Not many U.S. Navy ships served in both the Atlantic and Pacific theaters of World War II.
The Battleship USS Nevada, the only battleship to get underway during the attack on the Pacific fleet at Pearl Harbor, was one of them. And Paul Shaerer of Plainfield was one of her proud 2,000-member crew.
Born in Clayton, N.J., Shaerer entered the service in June of 1943 as a selective volunteer following his graduation from high school.
“I knew as a youth that something had to be done,” he recalled of his decision to enlist.
When asked why he chose the Navy he replied, “Three meals a day and a bed to sleep in!”
Following his boot camp in Bainbridge, Md., Shaerer traveled to Boston and reported for duty as a seaman on the USS Nevada, where he was assigned as a loader for the 20 mm guns. It would be his home for the next three years.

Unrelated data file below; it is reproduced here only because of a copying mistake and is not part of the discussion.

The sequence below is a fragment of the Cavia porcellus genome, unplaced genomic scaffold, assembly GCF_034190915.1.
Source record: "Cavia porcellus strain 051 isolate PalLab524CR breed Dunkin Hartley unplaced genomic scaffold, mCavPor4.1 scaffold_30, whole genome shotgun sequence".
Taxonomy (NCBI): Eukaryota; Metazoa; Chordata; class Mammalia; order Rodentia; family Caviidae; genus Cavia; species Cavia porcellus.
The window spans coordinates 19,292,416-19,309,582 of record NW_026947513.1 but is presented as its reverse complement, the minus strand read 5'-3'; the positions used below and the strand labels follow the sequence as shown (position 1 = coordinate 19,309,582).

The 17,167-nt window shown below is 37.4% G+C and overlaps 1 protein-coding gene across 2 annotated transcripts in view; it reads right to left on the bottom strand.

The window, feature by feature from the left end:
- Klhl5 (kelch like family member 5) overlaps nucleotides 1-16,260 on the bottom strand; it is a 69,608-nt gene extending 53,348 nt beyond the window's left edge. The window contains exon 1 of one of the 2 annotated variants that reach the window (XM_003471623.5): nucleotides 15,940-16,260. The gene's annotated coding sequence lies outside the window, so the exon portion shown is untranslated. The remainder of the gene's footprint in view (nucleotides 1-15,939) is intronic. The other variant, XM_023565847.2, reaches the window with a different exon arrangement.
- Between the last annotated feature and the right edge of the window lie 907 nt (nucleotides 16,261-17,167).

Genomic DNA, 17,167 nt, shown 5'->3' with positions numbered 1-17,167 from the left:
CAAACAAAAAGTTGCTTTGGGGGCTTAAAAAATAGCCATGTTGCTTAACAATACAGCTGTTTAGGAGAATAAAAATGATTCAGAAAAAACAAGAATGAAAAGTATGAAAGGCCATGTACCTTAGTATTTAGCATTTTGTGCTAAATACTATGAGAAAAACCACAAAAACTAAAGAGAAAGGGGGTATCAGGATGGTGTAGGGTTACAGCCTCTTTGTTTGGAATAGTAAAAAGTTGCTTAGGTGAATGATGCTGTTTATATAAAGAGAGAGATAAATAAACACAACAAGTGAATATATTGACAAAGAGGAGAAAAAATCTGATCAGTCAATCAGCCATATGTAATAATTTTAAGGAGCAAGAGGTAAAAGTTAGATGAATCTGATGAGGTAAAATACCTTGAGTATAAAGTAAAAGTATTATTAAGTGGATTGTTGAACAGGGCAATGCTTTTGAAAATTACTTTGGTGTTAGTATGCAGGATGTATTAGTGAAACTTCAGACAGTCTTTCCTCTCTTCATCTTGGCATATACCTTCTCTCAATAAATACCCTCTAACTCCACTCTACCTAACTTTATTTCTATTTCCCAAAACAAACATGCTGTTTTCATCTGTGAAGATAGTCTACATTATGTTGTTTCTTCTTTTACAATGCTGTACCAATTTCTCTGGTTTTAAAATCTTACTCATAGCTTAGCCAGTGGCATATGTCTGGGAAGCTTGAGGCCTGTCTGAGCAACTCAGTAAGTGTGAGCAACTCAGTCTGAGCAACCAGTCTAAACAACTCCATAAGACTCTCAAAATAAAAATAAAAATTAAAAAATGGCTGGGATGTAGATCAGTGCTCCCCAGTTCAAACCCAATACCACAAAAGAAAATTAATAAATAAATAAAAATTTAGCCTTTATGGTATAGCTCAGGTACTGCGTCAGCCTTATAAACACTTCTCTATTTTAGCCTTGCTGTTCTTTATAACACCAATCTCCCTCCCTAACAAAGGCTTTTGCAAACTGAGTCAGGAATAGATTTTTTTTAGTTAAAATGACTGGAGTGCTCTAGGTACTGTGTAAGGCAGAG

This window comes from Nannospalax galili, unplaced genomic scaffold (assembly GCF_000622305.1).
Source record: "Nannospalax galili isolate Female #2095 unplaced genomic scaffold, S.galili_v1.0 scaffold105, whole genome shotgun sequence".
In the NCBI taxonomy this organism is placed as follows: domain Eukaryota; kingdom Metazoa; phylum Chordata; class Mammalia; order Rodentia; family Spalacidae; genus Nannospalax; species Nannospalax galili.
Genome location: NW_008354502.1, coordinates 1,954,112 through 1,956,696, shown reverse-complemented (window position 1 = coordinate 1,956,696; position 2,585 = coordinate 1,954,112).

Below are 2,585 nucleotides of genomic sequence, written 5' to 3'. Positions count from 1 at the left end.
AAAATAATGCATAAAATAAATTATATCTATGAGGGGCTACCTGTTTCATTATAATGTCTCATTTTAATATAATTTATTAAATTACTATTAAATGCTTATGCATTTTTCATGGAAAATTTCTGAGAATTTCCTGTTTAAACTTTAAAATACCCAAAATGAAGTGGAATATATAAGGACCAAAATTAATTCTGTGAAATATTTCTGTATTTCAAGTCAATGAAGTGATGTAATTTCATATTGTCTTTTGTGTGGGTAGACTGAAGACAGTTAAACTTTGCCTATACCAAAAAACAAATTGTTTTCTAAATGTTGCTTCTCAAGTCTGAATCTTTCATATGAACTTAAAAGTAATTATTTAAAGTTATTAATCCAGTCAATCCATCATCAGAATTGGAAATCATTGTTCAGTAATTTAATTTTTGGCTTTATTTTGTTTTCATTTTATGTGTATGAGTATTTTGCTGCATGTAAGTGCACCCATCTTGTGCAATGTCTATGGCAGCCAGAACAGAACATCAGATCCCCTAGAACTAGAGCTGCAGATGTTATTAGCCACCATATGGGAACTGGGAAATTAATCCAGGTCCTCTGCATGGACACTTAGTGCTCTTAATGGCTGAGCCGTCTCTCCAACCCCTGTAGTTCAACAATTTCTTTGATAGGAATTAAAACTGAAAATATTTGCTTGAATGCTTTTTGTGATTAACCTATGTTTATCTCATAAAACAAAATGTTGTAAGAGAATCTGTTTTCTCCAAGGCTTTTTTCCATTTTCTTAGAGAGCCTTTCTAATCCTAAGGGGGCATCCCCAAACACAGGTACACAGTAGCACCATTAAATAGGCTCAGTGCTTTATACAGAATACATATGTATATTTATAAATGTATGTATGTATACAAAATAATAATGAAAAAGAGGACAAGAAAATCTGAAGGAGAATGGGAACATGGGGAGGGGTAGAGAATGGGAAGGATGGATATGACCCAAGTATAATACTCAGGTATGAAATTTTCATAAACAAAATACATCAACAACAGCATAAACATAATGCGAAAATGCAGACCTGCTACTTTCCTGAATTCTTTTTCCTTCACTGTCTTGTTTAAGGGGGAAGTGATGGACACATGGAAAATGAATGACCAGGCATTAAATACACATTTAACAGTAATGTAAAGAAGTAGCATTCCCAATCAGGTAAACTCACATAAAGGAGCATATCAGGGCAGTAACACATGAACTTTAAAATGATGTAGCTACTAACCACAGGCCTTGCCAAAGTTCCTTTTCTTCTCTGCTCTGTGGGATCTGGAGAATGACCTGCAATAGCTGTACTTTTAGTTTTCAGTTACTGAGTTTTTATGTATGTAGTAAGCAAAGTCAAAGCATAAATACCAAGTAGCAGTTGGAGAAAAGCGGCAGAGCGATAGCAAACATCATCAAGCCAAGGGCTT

The USS Nevada was on Atlantic Convoy duty at the time, accompanying and protecting supply ships going back and forth from New York to England.
“We were in the center and there were 50 to 60 ships all around us,” Shaerer said. “We made that trip four times. And then we stayed in the English Channel at Normandy.”
It was April of 1944 and the Allied ships were getting in position to support the D-day landing.
The Nevada went up and down the Normandy coastline shooting its 14-inch shells inland to support the landing forces. The shells traveled 14 miles inland, accurately hitting the German shore defenses.
After its work in Normandy, the USS Nevada headed for the Mediterranean Sea to support Allied landings at Toulon in Southern France. She served from Aug. 15 to Sept. 25, 1944, and was instrumental in helping bring down the heavily armed coastal fortress used by the Germans.